Ring Network Topology

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    In this network topology, computers are connected in a ring or circular format, with each device having two neighbors for communication purposes. The first and last nodes are connected to link the loop together such that all messages travel in the same direction through a ring on the way to their destination. This topology can effectively sustain large

    Tree Network Topology

    The tree network topology is a network structure that’s a hybrid of the bus and star topologies. It consists of multiple star topologies joined onto a bus to form a tree-like shape with its many branches, and is commonly used with wide area networks to withstand spread-out devices and future network expansion.

    Hybrid Network Topology

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    This computer network topology comprises of two or more topologies, and is commonly used in larger enterprises whose departments have different network topologies from one another. When all are connected together, it is referred to as a hybrid topology. The common thing they have is flexibility, and scalability that makes them suitable for larger networks.

    By understanding the type of network topologies and networking concepts like hubs, routes, and broadcasts, it’ll be easier for you to build a home or office computer network.

    How a Computer Network Works

    A computer network is designed in two basic forms: client-server and peer-to-peer.

    The client-server network comprises centralized server computers that store files, web pages, email, and applications that client devices access. These are commonly used in business.

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    Conversely, in a peer-to-peer network design, all the devices support similar functions, and are commonly used in homes.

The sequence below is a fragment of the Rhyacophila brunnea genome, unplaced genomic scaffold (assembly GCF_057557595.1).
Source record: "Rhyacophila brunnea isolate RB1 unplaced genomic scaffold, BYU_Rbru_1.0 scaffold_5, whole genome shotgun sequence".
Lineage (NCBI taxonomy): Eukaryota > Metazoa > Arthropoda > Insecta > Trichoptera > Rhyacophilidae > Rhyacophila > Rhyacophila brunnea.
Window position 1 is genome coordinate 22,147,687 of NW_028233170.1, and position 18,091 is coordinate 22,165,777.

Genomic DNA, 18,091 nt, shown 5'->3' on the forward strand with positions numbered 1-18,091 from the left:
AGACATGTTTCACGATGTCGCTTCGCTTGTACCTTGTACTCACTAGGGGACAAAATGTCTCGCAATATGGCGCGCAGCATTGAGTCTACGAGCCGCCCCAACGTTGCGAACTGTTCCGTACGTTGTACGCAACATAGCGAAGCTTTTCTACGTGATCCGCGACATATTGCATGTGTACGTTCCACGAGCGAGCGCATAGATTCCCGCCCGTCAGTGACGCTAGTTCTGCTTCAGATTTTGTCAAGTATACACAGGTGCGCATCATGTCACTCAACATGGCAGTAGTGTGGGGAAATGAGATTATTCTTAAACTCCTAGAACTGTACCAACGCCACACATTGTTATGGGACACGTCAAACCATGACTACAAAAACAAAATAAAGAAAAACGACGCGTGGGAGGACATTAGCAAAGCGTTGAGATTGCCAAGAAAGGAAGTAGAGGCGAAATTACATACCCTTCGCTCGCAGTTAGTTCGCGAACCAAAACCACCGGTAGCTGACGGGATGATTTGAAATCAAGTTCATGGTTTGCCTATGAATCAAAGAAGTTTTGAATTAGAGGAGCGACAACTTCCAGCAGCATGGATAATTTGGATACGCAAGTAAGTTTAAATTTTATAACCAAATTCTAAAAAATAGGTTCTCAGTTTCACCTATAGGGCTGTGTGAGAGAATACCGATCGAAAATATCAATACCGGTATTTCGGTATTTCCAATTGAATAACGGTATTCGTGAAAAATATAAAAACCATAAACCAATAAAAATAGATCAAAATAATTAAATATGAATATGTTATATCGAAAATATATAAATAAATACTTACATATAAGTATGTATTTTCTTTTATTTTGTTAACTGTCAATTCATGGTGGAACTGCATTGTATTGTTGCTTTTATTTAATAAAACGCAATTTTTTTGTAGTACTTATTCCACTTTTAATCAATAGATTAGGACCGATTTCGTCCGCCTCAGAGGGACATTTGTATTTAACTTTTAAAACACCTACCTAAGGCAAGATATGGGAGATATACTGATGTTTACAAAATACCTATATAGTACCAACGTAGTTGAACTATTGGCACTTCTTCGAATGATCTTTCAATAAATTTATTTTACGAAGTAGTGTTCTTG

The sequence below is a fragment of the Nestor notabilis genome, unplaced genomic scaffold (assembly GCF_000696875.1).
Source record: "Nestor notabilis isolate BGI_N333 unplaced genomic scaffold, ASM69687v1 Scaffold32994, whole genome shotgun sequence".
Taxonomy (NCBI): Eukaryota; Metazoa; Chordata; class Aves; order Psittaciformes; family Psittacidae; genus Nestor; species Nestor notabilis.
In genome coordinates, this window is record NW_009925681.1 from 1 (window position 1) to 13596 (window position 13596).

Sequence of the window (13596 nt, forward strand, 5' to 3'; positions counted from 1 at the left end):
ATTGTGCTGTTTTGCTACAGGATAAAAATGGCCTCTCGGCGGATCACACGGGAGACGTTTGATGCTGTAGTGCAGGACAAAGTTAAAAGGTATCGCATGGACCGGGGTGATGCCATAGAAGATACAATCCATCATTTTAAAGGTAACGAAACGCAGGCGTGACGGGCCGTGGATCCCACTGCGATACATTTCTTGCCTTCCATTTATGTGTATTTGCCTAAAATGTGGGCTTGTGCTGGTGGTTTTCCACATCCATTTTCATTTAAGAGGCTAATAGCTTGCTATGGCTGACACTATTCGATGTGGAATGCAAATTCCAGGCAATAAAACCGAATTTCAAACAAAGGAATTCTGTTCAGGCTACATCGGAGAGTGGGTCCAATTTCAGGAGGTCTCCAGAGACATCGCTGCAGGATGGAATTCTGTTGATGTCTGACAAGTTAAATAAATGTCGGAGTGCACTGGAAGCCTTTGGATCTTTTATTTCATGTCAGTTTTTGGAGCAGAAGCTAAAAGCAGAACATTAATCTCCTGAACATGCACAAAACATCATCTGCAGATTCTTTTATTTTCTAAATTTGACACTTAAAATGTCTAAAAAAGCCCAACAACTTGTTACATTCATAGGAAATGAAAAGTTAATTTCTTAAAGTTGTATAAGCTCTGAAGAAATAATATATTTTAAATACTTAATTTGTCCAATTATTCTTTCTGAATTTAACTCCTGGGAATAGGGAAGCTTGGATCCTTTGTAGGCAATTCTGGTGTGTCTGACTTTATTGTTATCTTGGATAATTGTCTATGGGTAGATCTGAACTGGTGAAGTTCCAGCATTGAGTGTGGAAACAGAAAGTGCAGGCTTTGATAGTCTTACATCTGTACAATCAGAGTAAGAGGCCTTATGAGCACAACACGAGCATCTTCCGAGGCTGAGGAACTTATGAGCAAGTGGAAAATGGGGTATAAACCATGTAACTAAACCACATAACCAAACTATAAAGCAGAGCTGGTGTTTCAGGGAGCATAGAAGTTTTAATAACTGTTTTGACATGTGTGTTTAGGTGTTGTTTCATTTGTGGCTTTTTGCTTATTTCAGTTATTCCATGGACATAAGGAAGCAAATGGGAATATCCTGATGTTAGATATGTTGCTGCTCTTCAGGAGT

For a computer network to work properly, you’ll need physical infrastructure such as routers, switches, and wireless access points, the firmware to operate the equipment, and the software to manage, monitor and secure it.

    Networks also rely on standard protocols to communicate different data types or perform discrete functions uniformly, regardless of the equipment.  The common protocols include TCP/IP that’s found in home networks and on the internet.

    Not all devices can join a network though, except those with special communications hardware that physically connect to other devices, while others don’t support networking at all.

    Devices generally work as either a client or a server. For example, your phone, tablet, PC or network printer can function as a network client.

    A server, on the other hand, holds the data that the client generally makes requests for and consumes. It can be a game server or web server, and usually consists of large disk storage, lots of memory and high performance processors.

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    For the network to run properly though, you’re going to need a network hub, which enables nodes to send data directly to other nodes, network switch to open up multiple paths for connected nodes to communicate with each other.

    You’ll also need a network router to expand the network switch capabilities, repeater to receive signals sent across the network connection and enable them to travel further, and network bridge that connects incompatible network links together.

    Enhance Data Sharing

    With computers today being applied to multiple fields, and internet usage is sporadically improving such that all classes of people benefit from the useful information therein. 

    There’s therefore a need to inter-network computers, especially for organizations and enterprises, to further help in data retrieval and sharing, plus efficiently using and managing computing resources.